MOSCOW — When Russian nationalist skinheads chant against “the chyorni” — or “the blacks” — they protest Muslim immigrants from Central Asia.
But Africans in Moscow say they also can be targets.
For several African immigrants interviewed on a recent afternoon in the warmth of a Protestant church community center, Moscow is not welcoming to people of color.
Rukunayi Pitsou, a native of the Democratic Republic of Congo, said 15 skinheads once chased him into a building. He only escaped by jumping out a window, breaking his foot.
“There is no way to avoid it,” says Pitsou. “They are like that. They don’t like seeing black people. When they come, they attack. When they come, there is nothing to do. And when they attack, they have no pity. They beat. They beat.”
The Moscow Protestant Chaplaincy recorded 16 physical attacks, including one killing, of Africans last year in the capital, a city where several thousand Africans work or study.
Peguy Nkodia, a Congolese immigrant, has never been physically attacked, but he has heard the insults.
“They call us obyzana, which means in French ‘singes’ — monkeys,” says Nkodia, who studied electrical engineering in Kinshasa.
Despite the hostilities, though, Africans say some Russians do step in to stop skinhead attacks. Some private aid groups, such as the Civic Assistance Committee, help African and migrant workers.
“Moscow is a big city with lots of different type of people,” says Alexander Panov, a Committee social worker. “There are parts of society that have a negative relationship. But at the same time there are many people here that actively help.”
Eric Merlain, from Cameroon, gives fellow Africans advice about getting by on Moscow streets.
“The only thing is for you to be very calm and avoid problems — yes, avoid fighting,” he says. “Because if they beat you, just look for a way and escape. If you engage in a fight, you might lose your life.”
For African migrants without language skills or connections, life in Moscow is tough. Ibrahim from Mali, for example, earns $20 a day passing out ‘reklama’ — or paper flyers. It is barely enough to survive in one of the world’s most expensive cities where some African migrants sleep 10 to a room — far from the wealth of oil-rich Russia migrants like Nkodia dreamt about in Kinshasa.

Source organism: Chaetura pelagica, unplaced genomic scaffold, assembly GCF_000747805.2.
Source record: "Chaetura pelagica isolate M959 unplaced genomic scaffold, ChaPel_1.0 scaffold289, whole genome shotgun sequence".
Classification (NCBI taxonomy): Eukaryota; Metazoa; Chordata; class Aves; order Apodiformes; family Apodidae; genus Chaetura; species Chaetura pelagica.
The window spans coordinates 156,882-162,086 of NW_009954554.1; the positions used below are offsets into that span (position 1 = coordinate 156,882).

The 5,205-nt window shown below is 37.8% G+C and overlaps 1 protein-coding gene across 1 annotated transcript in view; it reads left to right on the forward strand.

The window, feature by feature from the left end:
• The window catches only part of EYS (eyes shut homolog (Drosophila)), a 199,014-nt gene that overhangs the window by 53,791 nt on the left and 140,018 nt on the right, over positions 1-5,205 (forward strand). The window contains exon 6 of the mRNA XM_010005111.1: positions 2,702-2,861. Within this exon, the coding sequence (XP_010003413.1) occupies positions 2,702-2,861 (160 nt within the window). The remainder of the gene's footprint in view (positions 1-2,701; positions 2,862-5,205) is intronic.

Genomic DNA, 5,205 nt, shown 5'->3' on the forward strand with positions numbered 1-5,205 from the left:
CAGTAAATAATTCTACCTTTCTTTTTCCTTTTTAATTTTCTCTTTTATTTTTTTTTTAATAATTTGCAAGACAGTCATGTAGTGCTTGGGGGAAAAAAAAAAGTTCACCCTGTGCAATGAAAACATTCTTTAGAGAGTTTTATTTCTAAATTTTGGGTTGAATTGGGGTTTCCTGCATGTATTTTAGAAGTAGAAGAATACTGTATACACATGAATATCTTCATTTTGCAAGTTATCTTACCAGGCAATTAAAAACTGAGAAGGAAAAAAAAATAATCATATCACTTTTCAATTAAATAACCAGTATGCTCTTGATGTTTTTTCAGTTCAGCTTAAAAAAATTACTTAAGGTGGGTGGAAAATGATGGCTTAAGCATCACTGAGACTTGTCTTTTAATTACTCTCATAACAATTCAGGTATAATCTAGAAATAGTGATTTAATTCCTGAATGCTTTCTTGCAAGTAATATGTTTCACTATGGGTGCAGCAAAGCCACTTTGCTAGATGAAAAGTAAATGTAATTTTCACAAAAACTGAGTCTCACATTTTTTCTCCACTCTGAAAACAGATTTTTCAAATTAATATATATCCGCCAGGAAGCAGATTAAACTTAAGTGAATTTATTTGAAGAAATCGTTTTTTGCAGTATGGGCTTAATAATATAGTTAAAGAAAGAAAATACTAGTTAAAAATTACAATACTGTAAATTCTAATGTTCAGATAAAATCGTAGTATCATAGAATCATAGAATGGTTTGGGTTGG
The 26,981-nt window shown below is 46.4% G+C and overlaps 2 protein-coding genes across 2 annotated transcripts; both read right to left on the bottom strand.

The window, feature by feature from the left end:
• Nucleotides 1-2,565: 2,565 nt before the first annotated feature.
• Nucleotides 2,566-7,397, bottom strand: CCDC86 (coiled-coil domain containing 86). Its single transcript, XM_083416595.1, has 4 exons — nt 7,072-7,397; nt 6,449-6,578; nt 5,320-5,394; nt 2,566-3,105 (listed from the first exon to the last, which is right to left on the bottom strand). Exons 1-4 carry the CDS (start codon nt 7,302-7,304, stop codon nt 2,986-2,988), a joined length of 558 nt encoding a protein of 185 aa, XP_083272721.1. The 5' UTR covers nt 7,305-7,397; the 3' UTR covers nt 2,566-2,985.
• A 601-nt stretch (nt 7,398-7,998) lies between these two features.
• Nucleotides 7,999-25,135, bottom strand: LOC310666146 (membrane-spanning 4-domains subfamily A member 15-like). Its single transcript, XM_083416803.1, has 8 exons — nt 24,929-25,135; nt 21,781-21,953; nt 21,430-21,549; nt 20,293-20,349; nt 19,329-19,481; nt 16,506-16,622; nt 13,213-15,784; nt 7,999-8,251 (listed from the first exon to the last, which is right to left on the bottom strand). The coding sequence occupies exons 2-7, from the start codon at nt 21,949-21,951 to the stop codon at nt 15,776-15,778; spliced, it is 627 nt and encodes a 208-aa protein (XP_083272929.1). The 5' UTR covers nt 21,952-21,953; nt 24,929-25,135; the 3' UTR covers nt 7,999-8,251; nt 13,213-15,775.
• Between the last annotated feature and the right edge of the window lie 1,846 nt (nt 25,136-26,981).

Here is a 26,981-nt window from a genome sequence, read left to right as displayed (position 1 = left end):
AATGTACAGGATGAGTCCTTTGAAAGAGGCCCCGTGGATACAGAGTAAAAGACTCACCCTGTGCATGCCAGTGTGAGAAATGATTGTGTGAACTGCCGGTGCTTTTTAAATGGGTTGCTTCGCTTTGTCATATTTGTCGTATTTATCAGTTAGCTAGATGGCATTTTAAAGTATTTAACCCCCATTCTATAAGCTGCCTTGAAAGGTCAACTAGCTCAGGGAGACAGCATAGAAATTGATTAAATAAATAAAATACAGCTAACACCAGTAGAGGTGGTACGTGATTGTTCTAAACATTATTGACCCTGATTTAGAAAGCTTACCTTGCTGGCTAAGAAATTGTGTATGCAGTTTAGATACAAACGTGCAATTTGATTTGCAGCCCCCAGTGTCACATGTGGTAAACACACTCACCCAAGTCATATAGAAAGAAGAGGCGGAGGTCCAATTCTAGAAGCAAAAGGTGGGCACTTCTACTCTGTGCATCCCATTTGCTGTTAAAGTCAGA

“If you plan to come to Russia, I advise my brothers and sisters - do not try it,” says Nkodia, whose goal is to get to Paris, where he has relatives. “Life here is so difficult. Life here is expensive, expensive, expensive, and there is not work that pays well.”
Yet some foreigners of color say they can enjoy the exotic status once enjoyed by black visitors during Soviet times.
Brandon Cross, a Russian-speaking African American, stayed to work after his university program ended: “The Russians also say that now it’s not about black,” says the radio station employee. It is “like Africans and black people aren’t the blacks anymore. It’s people from the Caucasus and Central Asian — they’re the new black.”
Moscow’s Peoples’ Friendship University, originally named after the Congolese independence leader Patrice Lumumba, was established by Soviet officials as part of efforts to make diplomatic inroads to the Third World. By offering a university education to thousands of young people from Africa, Asia and Latin America, the institution promised to strengthen key geopolitical alliances. Today, 6,000 students still study there, including hundreds from Africa.
Vice Rector Alexander D. Gladush says the university gives all new African students safety tips.
“We recommend the students to travel around in groups, not by themselves,” Gladush says in his university office, decorated with souvenirs from Sierra Leone and Mozambique. “We recommend avoiding places where there might be drunk people.”
Gladush believes the skinhead violence has peaked and that Moscow is now more accepting of African students. “There's a word you hear repeated everywhere you go — tolerance," he says.
Post-Soviet Moscow can be a tough town, but it may be softening for Russian-speaking Africans — or at least those with jobs or seats in university classrooms.